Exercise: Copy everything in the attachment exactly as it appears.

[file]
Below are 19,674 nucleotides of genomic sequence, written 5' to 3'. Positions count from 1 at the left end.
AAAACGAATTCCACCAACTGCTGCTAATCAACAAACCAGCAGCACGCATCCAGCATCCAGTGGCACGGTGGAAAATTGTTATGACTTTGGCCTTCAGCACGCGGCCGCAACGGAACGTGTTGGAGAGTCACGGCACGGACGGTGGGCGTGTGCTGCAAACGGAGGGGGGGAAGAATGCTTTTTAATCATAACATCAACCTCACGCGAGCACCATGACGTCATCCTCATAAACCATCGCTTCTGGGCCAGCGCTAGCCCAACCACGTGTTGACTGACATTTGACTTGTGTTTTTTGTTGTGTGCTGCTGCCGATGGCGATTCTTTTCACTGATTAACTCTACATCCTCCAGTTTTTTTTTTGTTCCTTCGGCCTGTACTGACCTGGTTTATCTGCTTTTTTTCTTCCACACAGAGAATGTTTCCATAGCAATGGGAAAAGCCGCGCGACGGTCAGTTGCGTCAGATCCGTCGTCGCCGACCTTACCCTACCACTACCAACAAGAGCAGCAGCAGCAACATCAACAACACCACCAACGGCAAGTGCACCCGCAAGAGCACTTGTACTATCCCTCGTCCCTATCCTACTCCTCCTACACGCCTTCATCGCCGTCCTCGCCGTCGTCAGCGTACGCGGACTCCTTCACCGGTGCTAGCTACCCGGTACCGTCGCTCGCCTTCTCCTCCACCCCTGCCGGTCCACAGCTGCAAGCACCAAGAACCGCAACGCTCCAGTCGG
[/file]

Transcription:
Below are 19,674 nucleotides of genomic sequence, written 5' to 3'. Positions count from 1 at the left end.
AAAACGAATTCCACCAACTGCTGCTAATCAACAAACCAGCAGCACGCATCCAGCATCCAGTGGCACGGTGGAAAATTGTTATGACTTTGGCCTTCAGCACGCGGCCGCAACGGAACGTGTTGGAGAGTCACGGCACGGACGGTGGGCGTGTGCTGCAAACGGAGGGGGGGAAGAATGCTTTTTAATCATAACATCAACCTCACGCGAGCACCATGACGTCATCCTCATAAACCATCGCTTCTGGGCCAGCGCTAGCCCAACCACGTGTTGACTGACATTTGACTTGTGTTTTTTGTTGTGTGCTGCTGCCGATGGCGATTCTTTTCACTGATTAACTCTACATCCTCCAGTTTTTTTTTTGTTCCTTCGGCCTGTACTGACCTGGTTTATCTGCTTTTTTTCTTCCACACAGAGAATGTTTCCATAGCAATGGGAAAAGCCGCGCGACGGTCAGTTGCGTCAGATCCGTCGTCGCCGACCTTACCCTACCACTACCAACAAGAGCAGCAGCAGCAACATCAACAACACCACCAACGGCAAGTGCACCCGCAAGAGCACTTGTACTATCCCTCGTCCCTATCCTACTCCTCCTACACGCCTTCATCGCCGTCCTCGCCGTCGTCAGCGTACGCGGACTCCTTCACCGGTGCTAGCTACCCGGTACCGTCGCTCGCCTTCTCCTCCACCCCTGCCGGTCCACAGCTGCAAGCACCAAGAACCGCAACGCTCCAGTCGG